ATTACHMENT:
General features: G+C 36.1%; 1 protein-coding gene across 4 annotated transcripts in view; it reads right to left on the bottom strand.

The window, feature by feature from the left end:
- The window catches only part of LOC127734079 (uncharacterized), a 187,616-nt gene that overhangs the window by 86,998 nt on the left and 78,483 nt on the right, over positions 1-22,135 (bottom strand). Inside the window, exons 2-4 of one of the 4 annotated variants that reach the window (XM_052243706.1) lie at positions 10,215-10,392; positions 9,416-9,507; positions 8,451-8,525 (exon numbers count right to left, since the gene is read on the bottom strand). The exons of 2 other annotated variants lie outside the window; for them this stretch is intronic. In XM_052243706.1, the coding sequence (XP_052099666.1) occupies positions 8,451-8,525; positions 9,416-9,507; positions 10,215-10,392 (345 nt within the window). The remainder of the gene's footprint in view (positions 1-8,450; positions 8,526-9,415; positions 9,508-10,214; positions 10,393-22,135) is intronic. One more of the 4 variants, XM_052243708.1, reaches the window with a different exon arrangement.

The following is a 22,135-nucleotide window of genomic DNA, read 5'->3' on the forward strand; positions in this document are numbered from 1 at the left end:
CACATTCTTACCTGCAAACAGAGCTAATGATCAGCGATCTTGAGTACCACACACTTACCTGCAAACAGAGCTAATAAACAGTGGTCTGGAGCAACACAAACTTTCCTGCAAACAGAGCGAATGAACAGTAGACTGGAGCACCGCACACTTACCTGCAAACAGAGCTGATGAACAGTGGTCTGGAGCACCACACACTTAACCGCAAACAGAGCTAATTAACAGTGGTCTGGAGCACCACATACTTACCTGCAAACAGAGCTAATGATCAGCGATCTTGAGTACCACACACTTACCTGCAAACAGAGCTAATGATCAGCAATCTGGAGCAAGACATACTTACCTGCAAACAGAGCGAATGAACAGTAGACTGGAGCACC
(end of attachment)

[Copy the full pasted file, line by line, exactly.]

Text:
General features: G+C 36.1%; 1 protein-coding gene across 4 annotated transcripts in view; it reads right to left on the bottom strand.

The window, feature by feature from the left end:
- The window catches only part of LOC127734079 (uncharacterized), a 187,616-nt gene that overhangs the window by 86,998 nt on the left and 78,483 nt on the right, over positions 1-22,135 (bottom strand). Inside the window, exons 2-4 of one of the 4 annotated variants that reach the window (XM_052243706.1) lie at positions 10,215-10,392; positions 9,416-9,507; positions 8,451-8,525 (exon numbers count right to left, since the gene is read on the bottom strand). The exons of 2 other annotated variants lie outside the window; for them this stretch is intronic. In XM_052243706.1, the coding sequence (XP_052099666.1) occupies positions 8,451-8,525; positions 9,416-9,507; positions 10,215-10,392 (345 nt within the window). The remainder of the gene's footprint in view (positions 1-8,450; positions 8,526-9,415; positions 9,508-10,214; positions 10,393-22,135) is intronic. One more of the 4 variants, XM_052243708.1, reaches the window with a different exon arrangement.

The following is a 22,135-nucleotide window of genomic DNA, read 5'->3' on the forward strand; positions in this document are numbered from 1 at the left end:
CACATTCTTACCTGCAAACAGAGCTAATGATCAGCGATCTTGAGTACCACACACTTACCTGCAAACAGAGCTAATAAACAGTGGTCTGGAGCAACACAAACTTTCCTGCAAACAGAGCGAATGAACAGTAGACTGGAGCACCGCACACTTACCTGCAAACAGAGCTGATGAACAGTGGTCTGGAGCACCACACACTTAACCGCAAACAGAGCTAATTAACAGTGGTCTGGAGCACCACATACTTACCTGCAAACAGAGCTAATGATCAGCGATCTTGAGTACCACACACTTACCTGCAAACAGAGCTAATGATCAGCAATCTGGAGCAAGACATACTTACCTGCAAACAGAGCGAATGAACAGTAGACTGGAGCACC